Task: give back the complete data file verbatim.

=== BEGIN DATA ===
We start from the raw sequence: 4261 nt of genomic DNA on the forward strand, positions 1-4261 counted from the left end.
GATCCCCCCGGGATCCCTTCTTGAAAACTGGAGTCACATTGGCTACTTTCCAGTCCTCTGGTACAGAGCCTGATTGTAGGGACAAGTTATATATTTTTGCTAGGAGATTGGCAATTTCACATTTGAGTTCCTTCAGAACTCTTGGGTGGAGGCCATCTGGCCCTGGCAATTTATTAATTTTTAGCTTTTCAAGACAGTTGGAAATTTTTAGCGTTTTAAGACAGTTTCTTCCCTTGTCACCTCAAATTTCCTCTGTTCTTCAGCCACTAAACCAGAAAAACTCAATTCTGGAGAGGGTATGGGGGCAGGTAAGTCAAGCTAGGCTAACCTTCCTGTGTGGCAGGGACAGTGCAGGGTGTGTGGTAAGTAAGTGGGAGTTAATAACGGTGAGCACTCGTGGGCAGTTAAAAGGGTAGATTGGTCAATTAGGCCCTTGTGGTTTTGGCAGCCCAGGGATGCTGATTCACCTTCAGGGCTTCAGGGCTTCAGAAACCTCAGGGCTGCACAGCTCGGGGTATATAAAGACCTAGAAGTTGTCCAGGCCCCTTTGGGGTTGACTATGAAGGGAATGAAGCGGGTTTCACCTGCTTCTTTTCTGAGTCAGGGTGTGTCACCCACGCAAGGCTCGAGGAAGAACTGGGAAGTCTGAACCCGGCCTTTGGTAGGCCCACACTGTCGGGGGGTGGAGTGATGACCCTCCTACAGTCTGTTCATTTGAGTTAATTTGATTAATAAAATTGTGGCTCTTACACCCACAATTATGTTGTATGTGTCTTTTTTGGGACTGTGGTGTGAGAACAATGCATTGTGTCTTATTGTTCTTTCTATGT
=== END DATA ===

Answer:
We start from the raw sequence: 4261 nt of genomic DNA on the forward strand, positions 1-4261 counted from the left end.
GATCCCCCCGGGATCCCTTCTTGAAAACTGGAGTCACATTGGCTACTTTCCAGTCCTCTGGTACAGAGCCTGATTGTAGGGACAAGTTATATATTTTTGCTAGGAGATTGGCAATTTCACATTTGAGTTCCTTCAGAACTCTTGGGTGGAGGCCATCTGGCCCTGGCAATTTATTAATTTTTAGCTTTTCAAGACAGTTGGAAATTTTTAGCGTTTTAAGACAGTTTCTTCCCTTGTCACCTCAAATTTCCTCTGTTCTTCAGCCACTAAACCAGAAAAACTCAATTCTGGAGAGGGTATGGGGGCAGGTAAGTCAAGCTAGGCTAACCTTCCTGTGTGGCAGGGACAGTGCAGGGTGTGTGGTAAGTAAGTGGGAGTTAATAACGGTGAGCACTCGTGGGCAGTTAAAAGGGTAGATTGGTCAATTAGGCCCTTGTGGTTTTGGCAGCCCAGGGATGCTGATTCACCTTCAGGGCTTCAGGGCTTCAGAAACCTCAGGGCTGCACAGCTCGGGGTATATAAAGACCTAGAAGTTGTCCAGGCCCCTTTGGGGTTGACTATGAAGGGAATGAAGCGGGTTTCACCTGCTTCTTTTCTGAGTCAGGGTGTGTCACCCACGCAAGGCTCGAGGAAGAACTGGGAAGTCTGAACCCGGCCTTTGGTAGGCCCACACTGTCGGGGGGTGGAGTGATGACCCTCCTACAGTCTGTTCATTTGAGTTAATTTGATTAATAAAATTGTGGCTCTTACACCCACAATTATGTTGTATGTGTCTTTTTTGGGACTGTGGTGTGAGAACAATGCATTGTGTCTTATTGTTCTTTCTATGT